Cycle of blood, pain and humiliation  

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Washable sanitary towels samples

Washable sanitary towels samples

Pascalinah Kabi

THABA-TSEKA – Mahali Tšoeu is in excruciating pain, but the 14-year-old trudges on as if nothing is amiss.

A slight limp is the only betrayal of her agony but the Bobete Primary School student employs all the tricks in the book to mask the uneven gait—the result of cuts and rash from improvised sanitary pads the teenager uses during her monthly menstrual period.

Most times, Mahali uses sheepskin as her pad, but while strong enough to absorb the menstrual flow, it chafes against her thighs, leaving them bruised hence the limp.

But because she is an orphan living with grandparents who are finding it difficult to provide for her basic needs, Mahali is left with no choice but continue using the crude menstrual towel.

At times, the youngster substitutes the sheepskin with newspapers, but because the latter is not durable, Mahali is forced to use the pelt despite the discomfort and its unpleasant smell which draws unsavory remarks from her classmates.

Her teacher, Retšelisitsoe Masilo, sympathises with Mahali as he does with many of her schoolmates who find themselves in the same predicament because of extreme poverty.

Mr Masilo speaks of Mahali’s dilemma as if it is but an extract from a novel because it is hard to believe this could be happening in the 21st century.

“Menstrual hygiene is a very big issue not only at Bobete Primary School but the whole area. Girls at Marumo Primary School in the same area also face the same challenges, which put their lives at risk,” Mr Masilo told the Lesotho Times on the sidelines of Menstrual Hygiene Day commemorations held in Mohlakeng in Thaba-Tseka last Saturday.

Menstrual Hygiene Day is celebrated annually on 28 May under the theme ‘Menstruation Matters to Everyone, Everywhere’ but this was the first time it was being celebrated in Lesotho.

The commemoration was organised by Lesotho Red Cross Society in collaboration with Wateraid Lesotho, and saw 17 Thaba-Tseka primary and high school teachers discussing menstrual hygiene.

The teachers were asked to bring their students’ testimonies about the menstrual challenges they face. The girls were not required to give their names in the testimonies, and Mahali’s story was told by Mr Masilo. But the account came as no surprise to many of the attendees because they had similar tales of hardships to tell.

Mr Masilo later explained to the Lesotho Times how the girls make the makeshift pads and why they end up not attending classes during their menstrual periods.

“The sheepskin is put in the sun to dry and once that process is complete, the girls take it and carefully cut it in a pad-like shape.

“Once cut, they carefully comb the wool to make it softer for their fragile private parts. But the edges of this piece of hide are so sharp and hard that they mercilessly cut the girls’ thighs, leaving them walking with a limp which they try to hide to avoid being laughed at,” Mr Masilo explained.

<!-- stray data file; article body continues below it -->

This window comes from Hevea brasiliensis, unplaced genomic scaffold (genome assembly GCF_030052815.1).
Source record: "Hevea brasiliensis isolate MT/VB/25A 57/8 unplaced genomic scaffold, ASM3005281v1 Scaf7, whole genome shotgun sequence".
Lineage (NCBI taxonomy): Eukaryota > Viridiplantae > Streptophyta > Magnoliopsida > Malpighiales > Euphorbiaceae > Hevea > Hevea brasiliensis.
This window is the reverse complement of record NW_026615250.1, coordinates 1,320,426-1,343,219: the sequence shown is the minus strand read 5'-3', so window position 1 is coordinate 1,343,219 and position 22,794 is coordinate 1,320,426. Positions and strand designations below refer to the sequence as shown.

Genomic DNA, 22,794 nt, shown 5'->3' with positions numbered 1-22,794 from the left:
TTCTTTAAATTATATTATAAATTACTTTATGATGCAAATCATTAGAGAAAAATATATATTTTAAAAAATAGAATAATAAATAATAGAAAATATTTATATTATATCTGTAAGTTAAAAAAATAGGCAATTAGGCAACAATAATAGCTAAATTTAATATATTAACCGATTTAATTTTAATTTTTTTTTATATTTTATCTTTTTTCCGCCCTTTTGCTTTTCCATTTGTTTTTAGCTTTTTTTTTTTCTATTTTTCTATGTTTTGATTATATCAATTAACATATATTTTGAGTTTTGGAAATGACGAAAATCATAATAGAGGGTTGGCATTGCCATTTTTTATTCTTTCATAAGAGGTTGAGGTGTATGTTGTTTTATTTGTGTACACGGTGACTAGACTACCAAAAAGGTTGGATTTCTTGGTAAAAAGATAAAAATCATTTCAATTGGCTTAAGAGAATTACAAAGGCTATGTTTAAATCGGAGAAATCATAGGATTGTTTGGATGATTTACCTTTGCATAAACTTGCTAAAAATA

This, he added, was one of the reasons the girls ended up missing classes, compromising their future in the process.

“Most of these girls from such needy backgrounds miss school every single month during their menstrual cycle because of lack of pads.

“The girls also say because they reuse the sheepskin, it becomes smelly and the other children start making fun of them at school. And to avoid this humiliation, they end up not going to school during this time of the month,” Mr Masilo said.

According to Mr Masilo, some of the teenagers even use socks as sanitary pads.

“In some cases, the girls are told by their guardians to use socks, a cloth or newspapers as pads. But because they are not suitable for such purposes, the girls complain that they will not be able to absorb the blood, which sometimes flows down their thighs causing them great embarrassment and at times, they develop a rash from friction with the material, which makes it more difficult for them to walk.”

The testimony of a Khomo-li-ileng Primary School student sounded similar to that of Mahali, and further highlighted the plight of these adolescents.

“Because of poverty, my mother can’t buy me pads and I use sheepskin, but my teachers complain that the material has a bad odor and this embarrasses me,” the student narrated in her testimony.

“I further develop rash and cannot walk freely because of the pain. I also miss school because fellow students laugh at me.

“The other challenge I face is staying in a single-roomed house and unable to freely bath or change pads during my monthly periods.”

The other learners complained that due to school toilets which have no doors, they are laughed at when changing their crude pads.

According to Lesotho Red Cross Society Project Officer for Bobete region, Mookho Mafereka, last Saturday’s discussion was organised after it had been realized that teenage girls do not observe sound hygiene during their monthly periods.

“There is absolutely no menstrual hygiene being practiced in the schools. For instance, if you look in almost all the school toilets in the district, they are so full that the students stand on the seats while relieving themselves. At times, they relieve themselves just by the toilet doors because the seats would be filthy and you will find used pads everywhere,” Ms Mafereka said.

She also said due to the filthy state of the toilets, some of the students relieve themselves in the bush, putting themselves in even greater danger.